Its success was not so immediate nor intense as to kick off the gruesome wave of DTV sequels, produced largely by the Walt Disney Television Animation studio in Australia, which would some time later be renamed "DisneyToon Studios" in recognition as its dubious status as more than just another TV animation satellite; that was a few years in the future still. But it was successful enough to get the Aladdin cartoon off to a big enough start that it became one of Disney's bigger TV hits in the mid-'90s, becoming just the third series to break past the Disney standard of 65 episodes, the first that did not include anthropomorphic ducks as its protagonists.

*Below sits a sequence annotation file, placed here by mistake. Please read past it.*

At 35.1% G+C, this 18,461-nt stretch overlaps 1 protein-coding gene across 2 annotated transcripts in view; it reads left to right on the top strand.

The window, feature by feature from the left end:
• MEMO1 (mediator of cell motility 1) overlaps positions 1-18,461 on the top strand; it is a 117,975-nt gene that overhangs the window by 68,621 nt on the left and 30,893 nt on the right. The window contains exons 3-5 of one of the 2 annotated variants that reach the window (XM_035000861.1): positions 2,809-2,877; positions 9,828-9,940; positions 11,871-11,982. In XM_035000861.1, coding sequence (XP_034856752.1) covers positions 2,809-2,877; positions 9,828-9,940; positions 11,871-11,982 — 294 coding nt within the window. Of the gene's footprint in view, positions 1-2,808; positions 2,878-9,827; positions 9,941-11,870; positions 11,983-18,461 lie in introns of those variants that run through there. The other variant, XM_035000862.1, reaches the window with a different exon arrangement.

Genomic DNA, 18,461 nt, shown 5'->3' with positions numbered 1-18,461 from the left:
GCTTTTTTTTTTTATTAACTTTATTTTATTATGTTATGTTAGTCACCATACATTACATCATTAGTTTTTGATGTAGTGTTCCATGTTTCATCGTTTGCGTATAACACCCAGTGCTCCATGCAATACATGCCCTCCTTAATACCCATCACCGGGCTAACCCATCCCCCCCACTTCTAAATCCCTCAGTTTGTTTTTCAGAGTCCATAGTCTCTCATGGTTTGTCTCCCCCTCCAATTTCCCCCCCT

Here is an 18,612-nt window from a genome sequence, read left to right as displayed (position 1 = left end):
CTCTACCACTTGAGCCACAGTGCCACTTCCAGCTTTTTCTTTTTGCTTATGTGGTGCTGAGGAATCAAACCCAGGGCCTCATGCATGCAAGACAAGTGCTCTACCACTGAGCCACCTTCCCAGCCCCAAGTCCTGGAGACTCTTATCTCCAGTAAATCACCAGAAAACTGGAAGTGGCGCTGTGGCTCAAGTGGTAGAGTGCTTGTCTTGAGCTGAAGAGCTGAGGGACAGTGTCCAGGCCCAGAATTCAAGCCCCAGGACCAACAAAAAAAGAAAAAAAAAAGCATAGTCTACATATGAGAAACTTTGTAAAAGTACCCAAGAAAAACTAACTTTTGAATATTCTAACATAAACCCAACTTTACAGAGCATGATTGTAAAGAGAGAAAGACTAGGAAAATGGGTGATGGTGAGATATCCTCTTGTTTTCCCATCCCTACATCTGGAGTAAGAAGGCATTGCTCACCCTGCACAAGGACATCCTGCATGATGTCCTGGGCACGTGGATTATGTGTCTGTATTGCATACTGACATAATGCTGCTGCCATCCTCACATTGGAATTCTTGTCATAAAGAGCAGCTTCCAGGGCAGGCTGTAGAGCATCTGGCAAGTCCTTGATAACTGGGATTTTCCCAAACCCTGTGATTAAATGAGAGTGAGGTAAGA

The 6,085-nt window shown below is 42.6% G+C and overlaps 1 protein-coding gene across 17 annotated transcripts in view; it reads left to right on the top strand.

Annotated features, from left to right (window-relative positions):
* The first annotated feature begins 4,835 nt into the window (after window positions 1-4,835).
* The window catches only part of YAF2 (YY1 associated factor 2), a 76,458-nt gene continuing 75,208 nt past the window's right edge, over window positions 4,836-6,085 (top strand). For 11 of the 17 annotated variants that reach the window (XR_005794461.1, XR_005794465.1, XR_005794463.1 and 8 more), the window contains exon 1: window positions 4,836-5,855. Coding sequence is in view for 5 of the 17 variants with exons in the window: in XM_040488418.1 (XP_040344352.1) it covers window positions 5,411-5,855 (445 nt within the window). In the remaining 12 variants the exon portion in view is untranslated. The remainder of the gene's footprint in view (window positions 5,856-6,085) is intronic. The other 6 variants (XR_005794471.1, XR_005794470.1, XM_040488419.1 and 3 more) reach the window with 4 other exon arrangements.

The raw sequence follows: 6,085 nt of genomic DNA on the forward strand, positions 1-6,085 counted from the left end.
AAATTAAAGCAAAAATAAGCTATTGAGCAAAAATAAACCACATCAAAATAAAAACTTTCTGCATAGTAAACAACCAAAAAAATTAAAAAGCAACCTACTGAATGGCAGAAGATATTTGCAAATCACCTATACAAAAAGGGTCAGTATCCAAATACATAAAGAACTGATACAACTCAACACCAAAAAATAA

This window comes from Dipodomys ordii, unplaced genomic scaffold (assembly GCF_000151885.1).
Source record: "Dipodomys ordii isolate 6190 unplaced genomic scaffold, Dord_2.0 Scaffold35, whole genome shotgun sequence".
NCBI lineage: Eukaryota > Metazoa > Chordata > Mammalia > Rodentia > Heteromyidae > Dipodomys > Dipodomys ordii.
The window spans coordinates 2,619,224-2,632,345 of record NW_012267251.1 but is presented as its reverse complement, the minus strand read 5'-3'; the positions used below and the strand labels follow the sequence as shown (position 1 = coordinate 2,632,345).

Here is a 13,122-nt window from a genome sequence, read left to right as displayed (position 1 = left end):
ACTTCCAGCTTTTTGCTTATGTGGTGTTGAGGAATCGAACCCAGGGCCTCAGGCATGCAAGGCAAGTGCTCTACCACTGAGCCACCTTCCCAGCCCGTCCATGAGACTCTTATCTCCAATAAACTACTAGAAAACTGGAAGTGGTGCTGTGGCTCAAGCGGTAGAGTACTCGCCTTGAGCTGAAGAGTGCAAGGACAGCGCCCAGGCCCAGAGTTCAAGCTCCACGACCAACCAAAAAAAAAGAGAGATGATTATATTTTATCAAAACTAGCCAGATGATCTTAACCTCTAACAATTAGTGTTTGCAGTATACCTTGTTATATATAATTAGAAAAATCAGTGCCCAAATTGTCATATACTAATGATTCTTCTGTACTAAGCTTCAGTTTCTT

Aladdin as a series, or even merely a film franchise, makes a bit of sense, from a brutally pragmatic marketing standpoint: if you can figure out a way around the inconvenient marriage of the title character at the end, the cast and setting are well-suited to a series of matinee-picture adventures with at least a vague Arabian Nights twist, and with a male protagonist to boot (the cynic in me observes that, with a television version of The Little Mermaid having made little impact in 1992, the lesson of Aladdin the show was that boys made better TV heroes - or, anyway, more commercial ones). So the success of The Return of Jafar, from a conceptual standpoint, makes a certain amount of sense. That said, I recall, with more clarity than I'd like, just how big a deal Disney made of their first-ever DTV original back in 1994, and how much it seemed, at the time, like a continuation of the Aladdin story was actually pretty neat; and I remember with even more clarity how much my first viewing of The Return of Jafar sucked all the wind right out of me: it would take a very specific combination of intelligence and innocence in a 12-year-old to be actively disappointed in the animation quality of the picture, which I was, but the story was even more galling, and it was at that moment, all my hopes for an Aladdin sequel mocked and turned to ash, that I renounced the Aladdin TV show before it had even premiered (and I've still only seen, by accident, two or three episodes), and as Disney sequels went from being a curiosity to a cottage industry, I managed to resist the urge (which was often very small) to pay attention to any of them, all because of how much I hated, hated, HATED The Return of Jafar.